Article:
A pause along a jungle path
As I reluctantly heaved my muddy, sweaty back pack onto my shoulders one more time that mid morning in northern Sumatra I couldn’t help thinking how the final day of my jungle hike had not gone quite as planned. Sure, there were the leaches, the mud, the humidity not to mention the mosquito bites to contend with but what had just happened was on an entirely new level that had gotten my pulse racing.
My group, made up of four hikers and a guide, had made its way slowly in composed silence perhaps for a couple of hours already that morning along the old logging trail that lead to the river a few kilometres away from our night’s camp. Each of us was absorbed by the slippery, mud caked path on which every foothold had to be chosen carefully to avoid a slip and a grimy fall. The humming and the buzzing of insects all around us was as intense as ever and somewhere in the distance I remember the occasional howl of a lonely Gibbon.
Suddenly, there was a sound of crushing undergrowth not too far ahead of us. We froze as the rummaging was obviously getting louder and heading in our direction. I felt the a surge of excitement and reached for my camera not really knowing what to expect. Our guide was as stiff as a pole with one arm raised in the air, hand clenched in a white knuckle fist urging us all to stop in our tracks.
Then, some 40 metres or so on the path ahead an adult female orangutang appeared from the bushes. She was perhaps four feet tall, apparently in her prime with a healthy shiny orange coat of fur. She peered straight at us for a few intense seconds and then slowly started to approach unthreateningly, with a clear intention of joining the party.
Our guide remained still but gone was his sense of urgency. He knew this particular ape well and assured us, as wobbled closer, that she had grown in a rehabilitation centre and had been fostered back into the wild some of years earlier. She had no fear of humans and every now and then made an appearance on the tourist tracks.
I barely had time to take off my backpack anticipating a few minutes of rest that the ape was on us and in a fraction of a second, before I even coud react, my left hand and arm were in her very firm clasp.
I felt calm to start off with and there seemed nothing to be alarmed about. I took this extraordinary encounter as a photo opportunity and asked others in the group to take some frames with my camera. However, once I had satisfied myself with enough shots, I began to feel increasingly concerned and uncomfortable with animal’s grip as I could see there was no sign of relenting the clasp from my newly found buddy.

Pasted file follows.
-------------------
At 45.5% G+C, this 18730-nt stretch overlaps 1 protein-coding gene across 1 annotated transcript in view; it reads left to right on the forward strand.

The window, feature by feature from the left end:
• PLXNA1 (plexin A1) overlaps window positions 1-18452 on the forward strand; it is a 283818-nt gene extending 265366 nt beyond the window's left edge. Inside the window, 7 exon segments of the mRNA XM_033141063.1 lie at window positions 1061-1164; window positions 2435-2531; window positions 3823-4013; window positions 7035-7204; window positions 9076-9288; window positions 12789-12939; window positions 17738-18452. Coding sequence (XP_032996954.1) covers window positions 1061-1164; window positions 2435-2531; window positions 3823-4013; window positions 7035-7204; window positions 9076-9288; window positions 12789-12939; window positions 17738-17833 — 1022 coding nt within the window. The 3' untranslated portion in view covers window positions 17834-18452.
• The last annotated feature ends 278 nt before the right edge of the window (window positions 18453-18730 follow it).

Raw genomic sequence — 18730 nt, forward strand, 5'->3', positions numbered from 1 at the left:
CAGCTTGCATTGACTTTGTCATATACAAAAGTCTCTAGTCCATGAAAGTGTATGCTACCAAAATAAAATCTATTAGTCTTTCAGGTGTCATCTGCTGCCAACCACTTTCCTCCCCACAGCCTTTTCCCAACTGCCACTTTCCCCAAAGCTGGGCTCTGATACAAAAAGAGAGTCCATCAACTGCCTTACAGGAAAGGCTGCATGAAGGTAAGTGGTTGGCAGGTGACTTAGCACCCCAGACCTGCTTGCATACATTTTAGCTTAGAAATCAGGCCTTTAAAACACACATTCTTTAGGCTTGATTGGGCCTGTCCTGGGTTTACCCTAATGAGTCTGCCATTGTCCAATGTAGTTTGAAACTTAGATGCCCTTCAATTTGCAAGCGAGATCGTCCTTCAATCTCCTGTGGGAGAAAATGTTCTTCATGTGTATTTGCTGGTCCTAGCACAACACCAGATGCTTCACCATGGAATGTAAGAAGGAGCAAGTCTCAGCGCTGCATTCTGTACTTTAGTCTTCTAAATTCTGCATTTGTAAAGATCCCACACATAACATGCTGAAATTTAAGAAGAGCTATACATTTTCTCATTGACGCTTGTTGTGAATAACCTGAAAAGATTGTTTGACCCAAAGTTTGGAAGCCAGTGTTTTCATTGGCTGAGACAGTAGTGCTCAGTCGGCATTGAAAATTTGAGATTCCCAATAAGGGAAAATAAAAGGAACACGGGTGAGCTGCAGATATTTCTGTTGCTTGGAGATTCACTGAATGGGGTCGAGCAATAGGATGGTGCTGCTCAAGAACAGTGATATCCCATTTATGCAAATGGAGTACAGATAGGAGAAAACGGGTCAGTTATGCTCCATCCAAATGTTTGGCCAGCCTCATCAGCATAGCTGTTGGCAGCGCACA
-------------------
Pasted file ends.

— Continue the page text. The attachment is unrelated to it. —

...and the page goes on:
I tried to pull myself free from of orangutang’s hold maintaining a half smile on my face. Of course there was absolutely no chance I could get away from her. She was immensely stronger than I could possibly have imagined and her hand held tighter and tighter the more I struggled. Now I was getting anxious, this was becoming threatening and I could tell the orangutan could easily snap a bone or even decide to bite. Thusly, I decided not to antagonize her and stopped struggling.
I acknowledged the orangutan had me totally in her power and I looked around for support from my fellow hikers. They all could see my concern. Someone reached for the contents of their backpack, pulled out banana waving it in the air. That was all it took. My arm was released as the the ape made a dash for the ransom banana! I was free and spent a moment examining my arm. Just a bit sore, no damage or bruising.
So, my friends the moral to the story is: do not attempt to shake hands with an ape. It’s a trick to win some bananas off you and if you have none to offer then you’re pretty much fecked! Apes live in the jungle, many on trees where they jump, swing from branch to branch all day, we all know that. What we might not be aware of is that although they can appear smaller than us, make no mistake, they are a damn sight stronger than anyone can imagine.